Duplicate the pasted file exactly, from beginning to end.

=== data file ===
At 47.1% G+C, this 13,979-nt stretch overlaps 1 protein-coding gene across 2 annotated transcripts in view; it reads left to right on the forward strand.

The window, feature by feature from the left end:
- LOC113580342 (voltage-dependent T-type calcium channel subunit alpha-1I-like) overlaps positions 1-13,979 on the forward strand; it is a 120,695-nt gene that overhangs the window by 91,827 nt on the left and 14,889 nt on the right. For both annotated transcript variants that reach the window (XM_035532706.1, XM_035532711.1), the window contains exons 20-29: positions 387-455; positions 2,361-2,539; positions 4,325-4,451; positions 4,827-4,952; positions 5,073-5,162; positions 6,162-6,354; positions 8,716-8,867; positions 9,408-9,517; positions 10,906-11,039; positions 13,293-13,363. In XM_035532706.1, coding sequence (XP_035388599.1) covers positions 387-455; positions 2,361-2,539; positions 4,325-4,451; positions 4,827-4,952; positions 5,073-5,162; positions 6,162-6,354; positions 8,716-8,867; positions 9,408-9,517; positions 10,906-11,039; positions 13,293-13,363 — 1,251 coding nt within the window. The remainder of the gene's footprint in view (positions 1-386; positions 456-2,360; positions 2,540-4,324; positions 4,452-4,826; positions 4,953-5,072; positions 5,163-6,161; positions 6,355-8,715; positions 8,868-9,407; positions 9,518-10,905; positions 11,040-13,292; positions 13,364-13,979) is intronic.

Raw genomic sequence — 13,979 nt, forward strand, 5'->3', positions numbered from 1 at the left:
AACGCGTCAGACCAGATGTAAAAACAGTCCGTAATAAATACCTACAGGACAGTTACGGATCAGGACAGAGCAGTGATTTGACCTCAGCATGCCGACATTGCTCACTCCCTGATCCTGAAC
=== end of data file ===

At 47.1% G+C, this 13,979-nt stretch overlaps 1 protein-coding gene across 2 annotated transcripts in view; it reads left to right on the forward strand.

The window, feature by feature from the left end:
- LOC113580342 (voltage-dependent T-type calcium channel subunit alpha-1I-like) overlaps positions 1-13,979 on the forward strand; it is a 120,695-nt gene that overhangs the window by 91,827 nt on the left and 14,889 nt on the right. For both annotated transcript variants that reach the window (XM_035532706.1, XM_035532711.1), the window contains exons 20-29: positions 387-455; positions 2,361-2,539; positions 4,325-4,451; positions 4,827-4,952; positions 5,073-5,162; positions 6,162-6,354; positions 8,716-8,867; positions 9,408-9,517; positions 10,906-11,039; positions 13,293-13,363. In XM_035532706.1, coding sequence (XP_035388599.1) covers positions 387-455; positions 2,361-2,539; positions 4,325-4,451; positions 4,827-4,952; positions 5,073-5,162; positions 6,162-6,354; positions 8,716-8,867; positions 9,408-9,517; positions 10,906-11,039; positions 13,293-13,363 — 1,251 coding nt within the window. The remainder of the gene's footprint in view (positions 1-386; positions 456-2,360; positions 2,540-4,324; positions 4,452-4,826; positions 4,953-5,072; positions 5,163-6,161; positions 6,355-8,715; positions 8,868-9,407; positions 9,518-10,905; positions 11,040-13,292; positions 13,364-13,979) is intronic.

Raw genomic sequence — 13,979 nt, forward strand, 5'->3', positions numbered from 1 at the left:
AACGCGTCAGACCAGATGTAAAAACAGTCCGTAATAAATACCTACAGGACAGTTACGGATCAGGACAGAGCAGTGATTTGACCTCAGCATGCCGACATTGCTCACTCCCTGATCCTGAAC